East Coast Gardening

The biggest challenge when gardening on the East Coast is making sure your plant friends can withstand everything from humid summers, to hard freezes, to late frosts. This is not a climate where tropical plants, cacti, or succulents grow with abandon. Forget Pinterest pages that feature gardens that are “hands-off” or plants that “survive anything.” …

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East Coast Ecosystems

Different types of flora encourage healthy, diverse ecosystems that surround us. They are essential to the well-being of humans and other animals. Plants are smart —- they have evolved in their domains and environments for millions of years and are fantastic at what they do. However, not all plant species are created equal. Sometimes, either …

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Native Gardening on the East Coast

Using native plants for your garden is an ideal way to reduce maintenance and to be eco-friendly. Native plants, which grow wild in your climate, require minimal care, use few natural resources and provide food (and sometimes shelter) for pollinators. Some people may perceive that weeds can be cultivated and used in native plant gardening …

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Invasive Species of the East Coast

With the continuous changes in climatic conditions, all living organisms undergo adaptive processes to survive in their natural ecosystem. However, other organisms find it easy to migrate to a new ecosystem, which may favor their survival [1]. Invasive species can be termed organisms that cause both economic and ecological harm/effects in their new environment. As …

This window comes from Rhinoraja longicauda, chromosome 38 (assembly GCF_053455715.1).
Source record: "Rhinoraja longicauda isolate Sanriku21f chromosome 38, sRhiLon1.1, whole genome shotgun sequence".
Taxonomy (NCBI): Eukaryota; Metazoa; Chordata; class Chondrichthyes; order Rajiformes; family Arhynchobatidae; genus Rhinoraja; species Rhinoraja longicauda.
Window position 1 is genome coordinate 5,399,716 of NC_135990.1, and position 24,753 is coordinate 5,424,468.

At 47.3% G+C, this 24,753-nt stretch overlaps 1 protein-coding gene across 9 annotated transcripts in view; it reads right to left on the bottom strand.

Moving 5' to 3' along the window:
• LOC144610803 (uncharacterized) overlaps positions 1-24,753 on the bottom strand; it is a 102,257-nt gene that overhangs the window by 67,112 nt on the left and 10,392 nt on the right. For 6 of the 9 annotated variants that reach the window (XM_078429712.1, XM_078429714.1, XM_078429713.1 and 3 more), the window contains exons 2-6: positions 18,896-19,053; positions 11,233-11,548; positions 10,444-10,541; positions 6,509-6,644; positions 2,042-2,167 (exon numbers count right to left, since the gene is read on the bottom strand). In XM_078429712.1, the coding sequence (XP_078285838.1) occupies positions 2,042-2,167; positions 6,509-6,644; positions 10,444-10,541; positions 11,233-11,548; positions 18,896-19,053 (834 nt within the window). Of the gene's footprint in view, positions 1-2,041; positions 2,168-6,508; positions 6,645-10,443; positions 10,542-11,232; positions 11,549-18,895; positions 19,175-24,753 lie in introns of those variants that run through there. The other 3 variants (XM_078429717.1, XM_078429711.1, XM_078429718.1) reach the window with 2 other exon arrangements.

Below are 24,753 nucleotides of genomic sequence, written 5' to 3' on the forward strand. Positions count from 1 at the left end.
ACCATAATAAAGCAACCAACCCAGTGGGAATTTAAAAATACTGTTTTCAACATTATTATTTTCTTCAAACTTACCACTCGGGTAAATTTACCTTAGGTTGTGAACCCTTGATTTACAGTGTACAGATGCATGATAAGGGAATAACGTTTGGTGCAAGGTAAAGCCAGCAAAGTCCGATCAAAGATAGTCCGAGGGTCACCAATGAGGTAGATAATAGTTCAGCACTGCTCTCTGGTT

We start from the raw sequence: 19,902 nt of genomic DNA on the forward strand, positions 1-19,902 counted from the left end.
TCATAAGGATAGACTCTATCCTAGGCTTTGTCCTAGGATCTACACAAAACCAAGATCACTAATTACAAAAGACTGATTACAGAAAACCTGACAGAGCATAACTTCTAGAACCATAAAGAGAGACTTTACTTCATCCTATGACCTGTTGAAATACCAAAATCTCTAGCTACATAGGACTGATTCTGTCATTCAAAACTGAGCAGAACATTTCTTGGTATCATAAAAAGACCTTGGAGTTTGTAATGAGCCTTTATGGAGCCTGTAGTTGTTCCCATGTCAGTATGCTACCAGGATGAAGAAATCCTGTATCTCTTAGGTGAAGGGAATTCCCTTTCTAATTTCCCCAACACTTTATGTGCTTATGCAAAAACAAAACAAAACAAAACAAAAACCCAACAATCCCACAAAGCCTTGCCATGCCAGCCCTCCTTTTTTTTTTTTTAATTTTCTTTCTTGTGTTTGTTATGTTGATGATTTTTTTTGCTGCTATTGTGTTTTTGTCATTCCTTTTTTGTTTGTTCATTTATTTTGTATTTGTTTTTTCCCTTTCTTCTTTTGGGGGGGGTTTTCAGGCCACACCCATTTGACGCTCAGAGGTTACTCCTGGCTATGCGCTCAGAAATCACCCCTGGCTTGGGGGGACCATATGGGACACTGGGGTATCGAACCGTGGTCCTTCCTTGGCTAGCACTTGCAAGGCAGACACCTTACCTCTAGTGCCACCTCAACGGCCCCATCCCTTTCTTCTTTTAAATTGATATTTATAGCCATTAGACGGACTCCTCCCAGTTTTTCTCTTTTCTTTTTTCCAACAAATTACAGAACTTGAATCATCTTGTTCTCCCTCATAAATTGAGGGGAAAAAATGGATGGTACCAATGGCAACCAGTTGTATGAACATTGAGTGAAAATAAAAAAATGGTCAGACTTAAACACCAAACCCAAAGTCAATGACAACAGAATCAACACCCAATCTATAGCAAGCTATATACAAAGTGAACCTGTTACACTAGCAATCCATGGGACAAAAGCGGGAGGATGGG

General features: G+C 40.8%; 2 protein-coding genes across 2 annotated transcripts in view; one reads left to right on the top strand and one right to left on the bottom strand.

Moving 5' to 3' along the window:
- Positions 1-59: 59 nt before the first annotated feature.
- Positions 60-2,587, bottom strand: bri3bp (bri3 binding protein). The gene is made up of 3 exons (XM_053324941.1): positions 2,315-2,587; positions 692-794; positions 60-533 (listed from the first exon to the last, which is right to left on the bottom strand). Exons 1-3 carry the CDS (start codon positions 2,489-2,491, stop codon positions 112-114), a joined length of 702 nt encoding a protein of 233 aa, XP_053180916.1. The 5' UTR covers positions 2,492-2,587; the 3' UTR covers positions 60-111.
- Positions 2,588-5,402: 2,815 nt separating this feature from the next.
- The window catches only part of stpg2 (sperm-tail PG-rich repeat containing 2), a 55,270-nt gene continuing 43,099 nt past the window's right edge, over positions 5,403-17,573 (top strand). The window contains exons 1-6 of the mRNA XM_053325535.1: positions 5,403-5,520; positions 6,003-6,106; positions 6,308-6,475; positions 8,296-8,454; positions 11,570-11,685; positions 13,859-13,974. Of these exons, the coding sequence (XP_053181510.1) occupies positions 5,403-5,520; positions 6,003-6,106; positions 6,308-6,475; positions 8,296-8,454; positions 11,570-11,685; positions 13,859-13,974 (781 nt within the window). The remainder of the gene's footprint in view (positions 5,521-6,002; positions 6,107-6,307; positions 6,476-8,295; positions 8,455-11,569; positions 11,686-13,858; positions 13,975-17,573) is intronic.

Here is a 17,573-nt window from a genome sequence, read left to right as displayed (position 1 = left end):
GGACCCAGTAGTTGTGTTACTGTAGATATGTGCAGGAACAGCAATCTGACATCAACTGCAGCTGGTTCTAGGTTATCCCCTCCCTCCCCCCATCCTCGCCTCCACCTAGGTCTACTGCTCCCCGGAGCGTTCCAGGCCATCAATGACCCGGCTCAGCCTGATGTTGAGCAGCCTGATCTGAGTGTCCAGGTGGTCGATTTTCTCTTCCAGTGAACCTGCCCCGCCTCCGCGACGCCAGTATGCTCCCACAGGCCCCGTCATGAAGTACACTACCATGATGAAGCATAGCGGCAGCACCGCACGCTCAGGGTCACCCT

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Impact of the Tree-of-Heaven and Spotted Lanternfly

The tree-of-heaven, scientifically known as Ailanthus altissima, is a deciduous tree whose origin is northeast and central China and Taiwan (Jackson and Gover). The tree of heaven, sometimes going by the name ailanthus, is believed to get its way into the United States in Pennsylvania in 1784. Since then, it has spread increasingly in Pennsylvanian …

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Japanese Knotweed

Characteristics, Effects, and Controls The Japanese Knotweed invasive species, scientifically known as Fallopia japonica, is an Asian plant with a reputable ethnobotanical value among the Japanese. However, outside Asia, F. japonica is an invasive plant that ranks among the 100 worst invasive species as per IUCN. Bashtanova et al. describe the plant as a perennial …

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Impact of Invasive Plants in the Woodlands of the Eastern United States

The United States has since the 1960s worked hard and made significant progress in environmental protection. Before the 1990s, the state and the federal government have concentrated on weed control with pesticides. More importantly, better management methods were adopted after chemical methods were found to endanger human health and the environment [1]. After the 1990s …

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Invasive Trees of the Mid-Atlantic Region

Callery Pear (Pyrus calleryana) Introduced as an ornamental, the Callery pear is a medium-sized tree that used to enjoy widespread use as a rugged and attractive street tree. It flowers heavily, producing copious quantities of small fruit that birds enjoy eating. Birds can then carry the seeds far and wide, depositing them in the natural …

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Invasive Plants of the Mid-Atlantic Region

Chinese Lespedeza (Lespedeza cuneata) Lespedeza cuneata, unlike many of the plants on this list, is not a threat to forested areas. It prefers open spaces and full sun and thus invades fields, meadows, and endangered prairies. It can form dense stands and smother native plants. It is extremely difficult to control as well, as it …

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